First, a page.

Teachers often use a variety of strategies to convey ideas and information to students. One such strategy is activity-based education, in which students are engaged in various physical activities or other structured activities in order to learn complex concepts. There are two general types of activity-based education: teacher-led projects and student-led projects. In a teacher-led project, the teacher will take the lead and guide students through a problem-solving activity; a student-led project allows the student to choose the problem and figure out ways to approach it. The teacher acts as a guide, but does not lead the activity.
The point of activity-based education is to offer students different ways to connect with complex materials. Many students learn better by doing rather than by listening or reading. The activity-based education learning model therefore presents information in such a way that students are allowed to use their senses to comprehend information. Students may be allowed to manipulate learning tools physically, listen to information, read information, and combine these actions to come to logical conclusions about the information. Throughout the process, the teacher will help guide the activity without preventing the student from processing the material independently.
There are both fervent supporters and detractors of activity-based education, since this teaching and learning method can be either very effective or completely wasted, depending on the teacher's planning and the student's response to an activity. Supporters cite a student's ability to use problem-solving skills as well as creativity to process information, while detractors note that activities can end up being fruitless unless they are meticulously planned and exceptionally executed, which may not always be possible given the teacher's availability of resources and support. Activity-based education can become problematic with larger groups as well, especially if the teacher is working independently without additional support. Students must also adequately prepare for such activities; the outcomes of the activities are often dependent on a student's level of preparation.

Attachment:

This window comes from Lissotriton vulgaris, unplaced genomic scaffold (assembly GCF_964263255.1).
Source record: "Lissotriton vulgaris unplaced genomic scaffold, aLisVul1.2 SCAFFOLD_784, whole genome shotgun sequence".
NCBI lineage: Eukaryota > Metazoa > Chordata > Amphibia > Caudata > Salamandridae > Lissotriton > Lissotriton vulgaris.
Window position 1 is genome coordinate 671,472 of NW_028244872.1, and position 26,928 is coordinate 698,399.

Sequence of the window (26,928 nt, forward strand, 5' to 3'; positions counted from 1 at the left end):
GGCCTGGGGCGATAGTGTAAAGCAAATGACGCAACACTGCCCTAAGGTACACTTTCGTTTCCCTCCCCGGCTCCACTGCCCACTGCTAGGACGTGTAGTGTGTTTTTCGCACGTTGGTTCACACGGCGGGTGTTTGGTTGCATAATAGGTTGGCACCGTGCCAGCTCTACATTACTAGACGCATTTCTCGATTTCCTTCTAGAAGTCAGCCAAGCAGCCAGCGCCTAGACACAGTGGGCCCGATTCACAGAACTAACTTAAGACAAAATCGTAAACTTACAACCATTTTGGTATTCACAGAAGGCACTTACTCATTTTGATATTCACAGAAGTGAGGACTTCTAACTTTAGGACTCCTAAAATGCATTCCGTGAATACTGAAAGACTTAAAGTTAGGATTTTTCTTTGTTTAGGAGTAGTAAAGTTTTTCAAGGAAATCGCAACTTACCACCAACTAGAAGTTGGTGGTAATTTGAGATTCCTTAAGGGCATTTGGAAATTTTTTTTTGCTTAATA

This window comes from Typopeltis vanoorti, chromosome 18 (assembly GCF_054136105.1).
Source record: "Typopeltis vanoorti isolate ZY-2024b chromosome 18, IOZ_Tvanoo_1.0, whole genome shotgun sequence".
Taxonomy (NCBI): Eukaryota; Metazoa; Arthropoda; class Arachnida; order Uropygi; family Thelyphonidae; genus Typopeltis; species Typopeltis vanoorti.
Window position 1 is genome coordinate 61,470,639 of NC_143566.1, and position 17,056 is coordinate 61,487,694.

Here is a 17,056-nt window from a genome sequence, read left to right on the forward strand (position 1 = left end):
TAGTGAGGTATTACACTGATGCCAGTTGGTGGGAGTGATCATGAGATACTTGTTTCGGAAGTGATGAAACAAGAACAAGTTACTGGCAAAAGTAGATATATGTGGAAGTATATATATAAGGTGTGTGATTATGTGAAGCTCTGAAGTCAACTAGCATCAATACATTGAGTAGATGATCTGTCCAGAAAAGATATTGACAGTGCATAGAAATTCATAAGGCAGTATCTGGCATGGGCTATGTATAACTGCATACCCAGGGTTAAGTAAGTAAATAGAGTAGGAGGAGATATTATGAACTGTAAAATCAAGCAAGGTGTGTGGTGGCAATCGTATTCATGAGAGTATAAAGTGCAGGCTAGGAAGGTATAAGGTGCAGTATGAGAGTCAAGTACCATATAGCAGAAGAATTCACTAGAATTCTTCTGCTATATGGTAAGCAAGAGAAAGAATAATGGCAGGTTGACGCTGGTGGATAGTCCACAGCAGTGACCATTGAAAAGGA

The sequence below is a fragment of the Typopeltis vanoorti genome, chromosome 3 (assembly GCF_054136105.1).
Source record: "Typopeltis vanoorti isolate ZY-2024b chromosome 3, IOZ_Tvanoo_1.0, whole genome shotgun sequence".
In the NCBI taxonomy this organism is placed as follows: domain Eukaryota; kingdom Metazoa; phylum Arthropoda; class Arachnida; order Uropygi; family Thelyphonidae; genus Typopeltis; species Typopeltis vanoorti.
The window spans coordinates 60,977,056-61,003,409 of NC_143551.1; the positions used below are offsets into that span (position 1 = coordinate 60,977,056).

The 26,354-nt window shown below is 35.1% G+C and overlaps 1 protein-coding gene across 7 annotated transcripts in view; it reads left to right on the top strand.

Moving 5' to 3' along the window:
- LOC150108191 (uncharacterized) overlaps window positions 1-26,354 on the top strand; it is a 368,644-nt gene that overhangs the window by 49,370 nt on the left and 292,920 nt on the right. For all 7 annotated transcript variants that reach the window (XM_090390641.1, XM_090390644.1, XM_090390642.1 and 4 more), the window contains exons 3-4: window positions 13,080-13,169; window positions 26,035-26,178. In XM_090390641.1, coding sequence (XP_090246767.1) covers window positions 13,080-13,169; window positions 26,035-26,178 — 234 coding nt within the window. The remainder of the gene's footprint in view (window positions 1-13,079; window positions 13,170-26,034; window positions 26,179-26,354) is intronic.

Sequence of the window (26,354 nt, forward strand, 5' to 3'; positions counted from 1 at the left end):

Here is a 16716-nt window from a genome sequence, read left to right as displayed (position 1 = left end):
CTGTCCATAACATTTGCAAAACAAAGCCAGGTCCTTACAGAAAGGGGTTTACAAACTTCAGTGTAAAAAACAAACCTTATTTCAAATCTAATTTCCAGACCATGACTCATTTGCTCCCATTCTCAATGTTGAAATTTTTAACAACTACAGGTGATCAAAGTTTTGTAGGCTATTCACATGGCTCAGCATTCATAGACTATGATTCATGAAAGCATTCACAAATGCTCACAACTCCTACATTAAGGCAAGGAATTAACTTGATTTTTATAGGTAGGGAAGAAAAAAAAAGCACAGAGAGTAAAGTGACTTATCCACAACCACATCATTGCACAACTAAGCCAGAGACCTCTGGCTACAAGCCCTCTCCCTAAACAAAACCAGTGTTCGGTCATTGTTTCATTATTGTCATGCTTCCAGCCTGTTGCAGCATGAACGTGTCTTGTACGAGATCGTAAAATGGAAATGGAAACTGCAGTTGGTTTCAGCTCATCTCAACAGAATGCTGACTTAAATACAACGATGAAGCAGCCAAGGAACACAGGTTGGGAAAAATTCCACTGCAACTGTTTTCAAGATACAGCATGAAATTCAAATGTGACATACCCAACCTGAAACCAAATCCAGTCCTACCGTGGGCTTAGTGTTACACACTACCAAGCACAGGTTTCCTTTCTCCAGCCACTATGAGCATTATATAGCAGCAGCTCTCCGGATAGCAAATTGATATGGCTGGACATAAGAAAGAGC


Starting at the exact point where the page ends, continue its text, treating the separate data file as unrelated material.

Like other learning strategies, activity-based education must produce measurable outcomes that a teacher can refer to when assessing a particular student's performance. This can be more difficult, especially if the activity does not include any written documents or physical evidence of success or failure. A teacher can, however, assess progress as the activity takes place; this means this type of education is best used for small groups, unless the teacher has assistance.